The Moore American

April 16, 2014

Defense shows up in spring game

By John Shinn
The Moore American

MOORE — Fans want to see offense in spring games, and there were a lot of devotees at Oklahoma’s Red-White Game on Saturday. If 43,500 in attendance were hoping for a big day from quarterback Trevor Knight, they walked out of Owen Field disappointed.

He was one of the reasons the Sooner fan base is so energized and the Sooners enter the 2014 season with such high expectations. Another rationale was on display Saturday, too.

“This is the most complete defense we’ve had since we’ve been here,” defensive coordinator Mike Stoops said. “When we get our players back and get our freshmen in here, we can be a very deep football team — at least deeper than we’ve been the last couple years for sure.”

OU’s starting defense — or at least the ones in uniform — were the dominant factor on Saturday. Knight was just 5 for 14 for 53 yards with an interception. Running backs Keith Ford and Alex Ross, who are the Sooners’ top two on the depth chart, combined for just 35 yards on 12 attempts.

The defensive starters just didn’t give up much.

“I felt like we played really good — the ones (starters) especially,” cornerback Zack Sanchez said. “… The defensive line and linebackers did a good job stopping the run and getting pressure on the quarterbacks, so it wasn’t that hard in the back end.”

In all due respect, Knight was without some key ingredients. Wide receiver Sterling Shepard, who will be the passing game’s focal point next season — sat out with a pulled hamstring. The offensive line was without three likely starters with left tackle Tyrus Thompson and guards Adam Shead and Nila Kasitati all in street clothes.

It makes a difference when a quarterback lacks an established primary receiver or the time to wait for him to get open. OU caused that kind of havoc in the first half on Saturday.

The play of the day was turned in on the game’s third series. Knight tried to hit K.J. Young on a quick screen. Middle linebacker Jordan Evans read it perfectly and blasted Young the moment the ball arrived. Defensive tackle Jordan Wade made a diving interception that set up the day’s first touchdown.

“It always feels good to have a nice big hit. That’s my boy K.J. though,” Evans said. “I didn’t want to mess him up.”

The defense OU believes it will put on the field in August has that ability. It can make a quarterback coming off a Sugar Bowl MVP performance look average.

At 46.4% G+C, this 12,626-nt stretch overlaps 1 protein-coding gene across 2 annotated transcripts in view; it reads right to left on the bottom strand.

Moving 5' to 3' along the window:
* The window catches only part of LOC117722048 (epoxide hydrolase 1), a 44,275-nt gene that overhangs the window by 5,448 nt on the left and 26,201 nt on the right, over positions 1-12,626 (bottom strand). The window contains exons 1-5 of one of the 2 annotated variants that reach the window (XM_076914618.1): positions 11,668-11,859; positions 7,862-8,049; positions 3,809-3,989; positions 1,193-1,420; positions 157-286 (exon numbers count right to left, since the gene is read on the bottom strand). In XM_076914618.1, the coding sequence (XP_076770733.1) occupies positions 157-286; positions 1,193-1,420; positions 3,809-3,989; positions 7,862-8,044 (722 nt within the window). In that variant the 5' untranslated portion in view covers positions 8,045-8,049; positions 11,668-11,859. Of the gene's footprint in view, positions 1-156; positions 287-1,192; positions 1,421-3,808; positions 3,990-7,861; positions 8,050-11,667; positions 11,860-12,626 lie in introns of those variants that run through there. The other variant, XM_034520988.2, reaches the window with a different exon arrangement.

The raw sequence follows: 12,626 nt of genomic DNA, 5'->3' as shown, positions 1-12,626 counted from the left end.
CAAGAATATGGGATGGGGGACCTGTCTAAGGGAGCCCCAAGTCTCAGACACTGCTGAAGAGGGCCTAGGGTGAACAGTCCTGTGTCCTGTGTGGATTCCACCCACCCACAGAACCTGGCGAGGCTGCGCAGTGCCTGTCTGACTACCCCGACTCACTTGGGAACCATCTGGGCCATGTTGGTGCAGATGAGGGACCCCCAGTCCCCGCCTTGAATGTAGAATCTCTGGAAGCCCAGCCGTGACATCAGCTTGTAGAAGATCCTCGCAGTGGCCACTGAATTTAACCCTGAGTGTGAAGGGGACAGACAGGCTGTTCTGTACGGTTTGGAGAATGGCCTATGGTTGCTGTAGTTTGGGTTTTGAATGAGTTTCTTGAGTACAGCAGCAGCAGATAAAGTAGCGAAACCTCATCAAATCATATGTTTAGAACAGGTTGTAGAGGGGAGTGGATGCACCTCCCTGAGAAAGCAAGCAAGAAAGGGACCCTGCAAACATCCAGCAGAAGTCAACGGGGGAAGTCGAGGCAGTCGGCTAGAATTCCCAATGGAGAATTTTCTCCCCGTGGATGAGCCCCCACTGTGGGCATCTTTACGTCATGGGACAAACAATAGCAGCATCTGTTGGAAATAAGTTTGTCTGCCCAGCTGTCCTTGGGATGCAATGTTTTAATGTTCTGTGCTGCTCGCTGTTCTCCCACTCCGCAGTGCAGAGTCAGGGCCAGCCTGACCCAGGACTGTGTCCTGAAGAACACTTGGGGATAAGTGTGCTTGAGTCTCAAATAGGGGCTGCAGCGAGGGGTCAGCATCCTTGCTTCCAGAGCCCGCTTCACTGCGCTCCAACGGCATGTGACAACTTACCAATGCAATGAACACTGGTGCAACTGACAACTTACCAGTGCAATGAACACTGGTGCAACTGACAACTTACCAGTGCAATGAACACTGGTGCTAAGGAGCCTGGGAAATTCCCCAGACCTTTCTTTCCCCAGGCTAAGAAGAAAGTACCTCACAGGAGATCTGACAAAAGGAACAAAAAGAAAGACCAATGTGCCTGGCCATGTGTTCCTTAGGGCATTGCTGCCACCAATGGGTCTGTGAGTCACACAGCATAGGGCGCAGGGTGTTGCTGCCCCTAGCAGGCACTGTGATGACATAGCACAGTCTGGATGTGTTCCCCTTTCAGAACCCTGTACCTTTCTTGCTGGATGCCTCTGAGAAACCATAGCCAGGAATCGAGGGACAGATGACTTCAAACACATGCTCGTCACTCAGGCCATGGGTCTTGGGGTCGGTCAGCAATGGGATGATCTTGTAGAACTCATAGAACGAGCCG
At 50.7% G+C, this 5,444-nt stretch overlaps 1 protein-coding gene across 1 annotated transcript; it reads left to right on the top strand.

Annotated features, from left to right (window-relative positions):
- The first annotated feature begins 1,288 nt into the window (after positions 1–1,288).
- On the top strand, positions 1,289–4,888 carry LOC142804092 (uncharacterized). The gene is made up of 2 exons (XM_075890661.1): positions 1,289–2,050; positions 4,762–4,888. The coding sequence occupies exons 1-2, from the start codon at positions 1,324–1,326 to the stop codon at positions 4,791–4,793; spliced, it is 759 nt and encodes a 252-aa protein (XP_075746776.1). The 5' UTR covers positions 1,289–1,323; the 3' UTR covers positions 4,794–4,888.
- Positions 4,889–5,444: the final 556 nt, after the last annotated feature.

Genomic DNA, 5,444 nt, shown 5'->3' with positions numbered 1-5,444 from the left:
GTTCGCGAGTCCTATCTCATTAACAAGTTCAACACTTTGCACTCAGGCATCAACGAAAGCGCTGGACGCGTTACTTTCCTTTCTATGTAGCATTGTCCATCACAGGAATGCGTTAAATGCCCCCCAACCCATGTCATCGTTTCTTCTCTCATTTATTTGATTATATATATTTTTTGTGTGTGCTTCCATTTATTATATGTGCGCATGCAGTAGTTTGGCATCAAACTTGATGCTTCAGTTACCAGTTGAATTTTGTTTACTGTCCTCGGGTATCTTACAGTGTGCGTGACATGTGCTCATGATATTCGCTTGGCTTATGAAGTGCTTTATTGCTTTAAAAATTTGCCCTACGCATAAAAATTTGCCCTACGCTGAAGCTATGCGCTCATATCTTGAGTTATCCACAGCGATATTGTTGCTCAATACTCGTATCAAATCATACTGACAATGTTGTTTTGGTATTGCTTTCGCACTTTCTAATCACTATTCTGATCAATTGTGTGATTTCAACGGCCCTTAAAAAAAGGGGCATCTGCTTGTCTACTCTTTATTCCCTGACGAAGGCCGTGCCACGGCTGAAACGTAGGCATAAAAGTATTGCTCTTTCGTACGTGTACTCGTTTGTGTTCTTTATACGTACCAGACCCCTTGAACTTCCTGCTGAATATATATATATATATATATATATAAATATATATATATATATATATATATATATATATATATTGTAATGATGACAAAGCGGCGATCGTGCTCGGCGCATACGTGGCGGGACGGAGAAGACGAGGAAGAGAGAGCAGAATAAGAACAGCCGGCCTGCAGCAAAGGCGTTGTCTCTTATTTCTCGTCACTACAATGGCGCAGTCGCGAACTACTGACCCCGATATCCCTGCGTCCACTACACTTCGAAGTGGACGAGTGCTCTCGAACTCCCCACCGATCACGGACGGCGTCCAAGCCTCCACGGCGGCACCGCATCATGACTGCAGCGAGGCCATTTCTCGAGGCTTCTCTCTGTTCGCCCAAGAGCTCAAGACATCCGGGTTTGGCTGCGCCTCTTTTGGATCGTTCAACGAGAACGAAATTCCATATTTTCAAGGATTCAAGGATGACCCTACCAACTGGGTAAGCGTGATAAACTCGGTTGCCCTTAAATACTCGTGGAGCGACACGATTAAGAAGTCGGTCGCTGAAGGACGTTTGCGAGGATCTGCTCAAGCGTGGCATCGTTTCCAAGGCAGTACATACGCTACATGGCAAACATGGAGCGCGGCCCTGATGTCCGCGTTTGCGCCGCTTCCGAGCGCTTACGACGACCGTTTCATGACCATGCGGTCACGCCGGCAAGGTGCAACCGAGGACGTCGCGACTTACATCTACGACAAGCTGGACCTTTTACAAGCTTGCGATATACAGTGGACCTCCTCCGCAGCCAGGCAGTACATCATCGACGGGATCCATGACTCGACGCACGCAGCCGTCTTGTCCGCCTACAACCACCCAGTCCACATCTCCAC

It’s why OU coach Bob Stoops saw his starting quarterback’s lack of productivity through a different prism.

“It’s not easy throwing it on Zack Sanchez every day, especially when he sees you every day, goes against you every day in pass skeleton and every day in team. All of a sudden, those receivers are squeezed. It isn’t one guy. If they’re not open, no one’s gonna look good,” he said. “The disadvantage for the offense is always the case, with the defense so familiar with them. They know by formation what routes and over and over and over. It makes it harder. We’re very pleased with what Trevor has done overall. He needs all his linemen back out there for it to look different as well.”

Knight wished it looked different as well. He expected to move the ball and throw for some touchdowns and set up more. His backups did.

Cody Thomas threw for 52 yards, completing 5 of 9 attempts with a touchdown. Justice Hansen was 4 for 8 for 52 yards. He threw two interceptions but also had a touchdown pass. Texas Tech transfer Baker Mayfield had the most productive day. He was 9 for 9 for 125 yards and two touchdown passes.

However, those three didn’t face the same obstacles as Knight. They didn’t spend the afternoon strictly against the Sooners’ No. 1 defense.

“After 14 practices you kind of get a feel for what the other side of the ball is doing. The name of the game is execution,” Knight said. “You can tell them what you’re doing, but you still have to execute.”

It’s getting harder for a starting quarterback to do that against the Sooners.